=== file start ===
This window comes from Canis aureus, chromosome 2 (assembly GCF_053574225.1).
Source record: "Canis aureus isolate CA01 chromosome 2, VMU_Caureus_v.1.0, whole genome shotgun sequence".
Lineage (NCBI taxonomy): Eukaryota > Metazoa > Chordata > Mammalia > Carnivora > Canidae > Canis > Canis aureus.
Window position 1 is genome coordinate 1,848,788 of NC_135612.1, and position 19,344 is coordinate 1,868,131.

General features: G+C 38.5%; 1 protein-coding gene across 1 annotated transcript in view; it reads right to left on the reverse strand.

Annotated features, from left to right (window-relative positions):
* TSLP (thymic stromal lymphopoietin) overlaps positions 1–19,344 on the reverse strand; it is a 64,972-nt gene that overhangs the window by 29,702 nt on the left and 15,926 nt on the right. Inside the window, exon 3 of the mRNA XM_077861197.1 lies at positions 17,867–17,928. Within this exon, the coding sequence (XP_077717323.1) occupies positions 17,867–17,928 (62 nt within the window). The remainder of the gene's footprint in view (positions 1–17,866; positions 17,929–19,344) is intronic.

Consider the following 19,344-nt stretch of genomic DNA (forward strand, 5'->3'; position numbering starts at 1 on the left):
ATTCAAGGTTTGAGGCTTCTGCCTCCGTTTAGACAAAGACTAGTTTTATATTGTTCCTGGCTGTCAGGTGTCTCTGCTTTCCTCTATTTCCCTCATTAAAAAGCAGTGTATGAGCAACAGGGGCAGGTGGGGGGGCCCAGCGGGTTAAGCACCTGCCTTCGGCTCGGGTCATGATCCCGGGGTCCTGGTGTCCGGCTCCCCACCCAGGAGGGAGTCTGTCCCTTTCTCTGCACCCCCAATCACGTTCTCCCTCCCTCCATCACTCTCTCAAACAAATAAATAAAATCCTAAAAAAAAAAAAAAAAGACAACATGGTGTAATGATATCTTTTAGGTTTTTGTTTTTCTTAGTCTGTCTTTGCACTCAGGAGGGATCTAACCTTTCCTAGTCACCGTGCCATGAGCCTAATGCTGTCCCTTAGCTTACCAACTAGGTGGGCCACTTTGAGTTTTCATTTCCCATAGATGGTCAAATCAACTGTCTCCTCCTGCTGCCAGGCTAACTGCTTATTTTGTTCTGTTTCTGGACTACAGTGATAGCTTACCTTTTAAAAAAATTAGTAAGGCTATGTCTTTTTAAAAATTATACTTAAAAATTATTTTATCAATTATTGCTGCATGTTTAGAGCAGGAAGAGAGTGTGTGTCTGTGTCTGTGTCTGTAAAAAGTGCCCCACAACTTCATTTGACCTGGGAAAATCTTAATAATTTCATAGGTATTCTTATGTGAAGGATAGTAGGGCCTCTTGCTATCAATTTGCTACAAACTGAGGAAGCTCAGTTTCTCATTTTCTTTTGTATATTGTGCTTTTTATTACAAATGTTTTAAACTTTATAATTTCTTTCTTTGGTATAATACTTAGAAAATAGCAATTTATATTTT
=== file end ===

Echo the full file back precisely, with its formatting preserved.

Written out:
This window comes from Canis aureus, chromosome 2 (assembly GCF_053574225.1).
Source record: "Canis aureus isolate CA01 chromosome 2, VMU_Caureus_v.1.0, whole genome shotgun sequence".
Lineage (NCBI taxonomy): Eukaryota > Metazoa > Chordata > Mammalia > Carnivora > Canidae > Canis > Canis aureus.
Window position 1 is genome coordinate 1,848,788 of NC_135612.1, and position 19,344 is coordinate 1,868,131.

General features: G+C 38.5%; 1 protein-coding gene across 1 annotated transcript in view; it reads right to left on the reverse strand.

Annotated features, from left to right (window-relative positions):
* TSLP (thymic stromal lymphopoietin) overlaps positions 1–19,344 on the reverse strand; it is a 64,972-nt gene that overhangs the window by 29,702 nt on the left and 15,926 nt on the right. Inside the window, exon 3 of the mRNA XM_077861197.1 lies at positions 17,867–17,928. Within this exon, the coding sequence (XP_077717323.1) occupies positions 17,867–17,928 (62 nt within the window). The remainder of the gene's footprint in view (positions 1–17,866; positions 17,929–19,344) is intronic.

Consider the following 19,344-nt stretch of genomic DNA (forward strand, 5'->3'; position numbering starts at 1 on the left):
ATTCAAGGTTTGAGGCTTCTGCCTCCGTTTAGACAAAGACTAGTTTTATATTGTTCCTGGCTGTCAGGTGTCTCTGCTTTCCTCTATTTCCCTCATTAAAAAGCAGTGTATGAGCAACAGGGGCAGGTGGGGGGGCCCAGCGGGTTAAGCACCTGCCTTCGGCTCGGGTCATGATCCCGGGGTCCTGGTGTCCGGCTCCCCACCCAGGAGGGAGTCTGTCCCTTTCTCTGCACCCCCAATCACGTTCTCCCTCCCTCCATCACTCTCTCAAACAAATAAATAAAATCCTAAAAAAAAAAAAAAAAGACAACATGGTGTAATGATATCTTTTAGGTTTTTGTTTTTCTTAGTCTGTCTTTGCACTCAGGAGGGATCTAACCTTTCCTAGTCACCGTGCCATGAGCCTAATGCTGTCCCTTAGCTTACCAACTAGGTGGGCCACTTTGAGTTTTCATTTCCCATAGATGGTCAAATCAACTGTCTCCTCCTGCTGCCAGGCTAACTGCTTATTTTGTTCTGTTTCTGGACTACAGTGATAGCTTACCTTTTAAAAAAATTAGTAAGGCTATGTCTTTTTAAAAATTATACTTAAAAATTATTTTATCAATTATTGCTGCATGTTTAGAGCAGGAAGAGAGTGTGTGTCTGTGTCTGTGTCTGTAAAAAGTGCCCCACAACTTCATTTGACCTGGGAAAATCTTAATAATTTCATAGGTATTCTTATGTGAAGGATAGTAGGGCCTCTTGCTATCAATTTGCTACAAACTGAGGAAGCTCAGTTTCTCATTTTCTTTTGTATATTGTGCTTTTTATTACAAATGTTTTAAACTTTATAATTTCTTTCTTTGGTATAATACTTAGAAAATAGCAATTTATATTTT